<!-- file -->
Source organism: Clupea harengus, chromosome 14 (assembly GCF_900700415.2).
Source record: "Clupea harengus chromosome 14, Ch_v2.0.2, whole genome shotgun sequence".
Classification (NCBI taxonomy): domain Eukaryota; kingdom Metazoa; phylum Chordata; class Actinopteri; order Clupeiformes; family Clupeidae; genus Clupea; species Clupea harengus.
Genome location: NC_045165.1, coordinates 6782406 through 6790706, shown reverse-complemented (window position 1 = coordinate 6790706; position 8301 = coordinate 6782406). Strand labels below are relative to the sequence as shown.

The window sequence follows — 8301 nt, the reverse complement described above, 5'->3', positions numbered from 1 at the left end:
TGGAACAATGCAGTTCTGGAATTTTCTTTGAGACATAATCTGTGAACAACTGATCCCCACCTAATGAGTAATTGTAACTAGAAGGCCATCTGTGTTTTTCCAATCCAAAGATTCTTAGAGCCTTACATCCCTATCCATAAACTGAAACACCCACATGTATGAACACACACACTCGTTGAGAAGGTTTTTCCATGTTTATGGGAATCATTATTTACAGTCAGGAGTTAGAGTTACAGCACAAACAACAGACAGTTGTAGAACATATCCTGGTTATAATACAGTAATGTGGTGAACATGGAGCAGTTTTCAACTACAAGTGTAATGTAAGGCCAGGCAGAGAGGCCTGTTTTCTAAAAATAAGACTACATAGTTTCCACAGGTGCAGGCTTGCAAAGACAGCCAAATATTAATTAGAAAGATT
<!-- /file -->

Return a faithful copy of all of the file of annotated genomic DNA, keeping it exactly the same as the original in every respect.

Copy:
Source organism: Clupea harengus, chromosome 14 (assembly GCF_900700415.2).
Source record: "Clupea harengus chromosome 14, Ch_v2.0.2, whole genome shotgun sequence".
Classification (NCBI taxonomy): domain Eukaryota; kingdom Metazoa; phylum Chordata; class Actinopteri; order Clupeiformes; family Clupeidae; genus Clupea; species Clupea harengus.
Genome location: NC_045165.1, coordinates 6782406 through 6790706, shown reverse-complemented (window position 1 = coordinate 6790706; position 8301 = coordinate 6782406). Strand labels below are relative to the sequence as shown.

The window sequence follows — 8301 nt, the reverse complement described above, 5'->3', positions numbered from 1 at the left end:
TGGAACAATGCAGTTCTGGAATTTTCTTTGAGACATAATCTGTGAACAACTGATCCCCACCTAATGAGTAATTGTAACTAGAAGGCCATCTGTGTTTTTCCAATCCAAAGATTCTTAGAGCCTTACATCCCTATCCATAAACTGAAACACCCACATGTATGAACACACACACTCGTTGAGAAGGTTTTTCCATGTTTATGGGAATCATTATTTACAGTCAGGAGTTAGAGTTACAGCACAAACAACAGACAGTTGTAGAACATATCCTGGTTATAATACAGTAATGTGGTGAACATGGAGCAGTTTTCAACTACAAGTGTAATGTAAGGCCAGGCAGAGAGGCCTGTTTTCTAAAAATAAGACTACATAGTTTCCACAGGTGCAGGCTTGCAAAGACAGCCAAATATTAATTAGAAAGATT